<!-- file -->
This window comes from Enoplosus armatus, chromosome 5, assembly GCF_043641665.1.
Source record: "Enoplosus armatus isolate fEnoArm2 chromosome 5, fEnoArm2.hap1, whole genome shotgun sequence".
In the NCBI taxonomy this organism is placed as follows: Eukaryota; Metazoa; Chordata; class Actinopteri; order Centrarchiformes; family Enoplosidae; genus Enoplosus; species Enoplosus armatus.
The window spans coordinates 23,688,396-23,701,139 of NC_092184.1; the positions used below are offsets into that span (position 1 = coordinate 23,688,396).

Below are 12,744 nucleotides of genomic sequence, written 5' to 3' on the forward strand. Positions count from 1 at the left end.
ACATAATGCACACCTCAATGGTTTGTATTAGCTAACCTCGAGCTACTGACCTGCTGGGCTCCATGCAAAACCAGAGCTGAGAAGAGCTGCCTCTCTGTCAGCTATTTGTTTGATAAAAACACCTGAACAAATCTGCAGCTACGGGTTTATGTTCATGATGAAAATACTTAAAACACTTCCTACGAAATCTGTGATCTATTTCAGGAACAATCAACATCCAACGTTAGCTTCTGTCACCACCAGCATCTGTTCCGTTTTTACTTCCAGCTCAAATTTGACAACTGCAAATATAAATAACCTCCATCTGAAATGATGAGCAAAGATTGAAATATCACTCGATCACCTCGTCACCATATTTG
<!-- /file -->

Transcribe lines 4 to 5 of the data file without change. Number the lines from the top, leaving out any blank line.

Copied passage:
The window spans coordinates 23,688,396-23,701,139 of NC_092184.1; the positions used below are offsets into that span (position 1 = coordinate 23,688,396).

Below are 12,744 nucleotides of genomic sequence, written 5' to 3' on the forward strand. Positions count from 1 at the left end.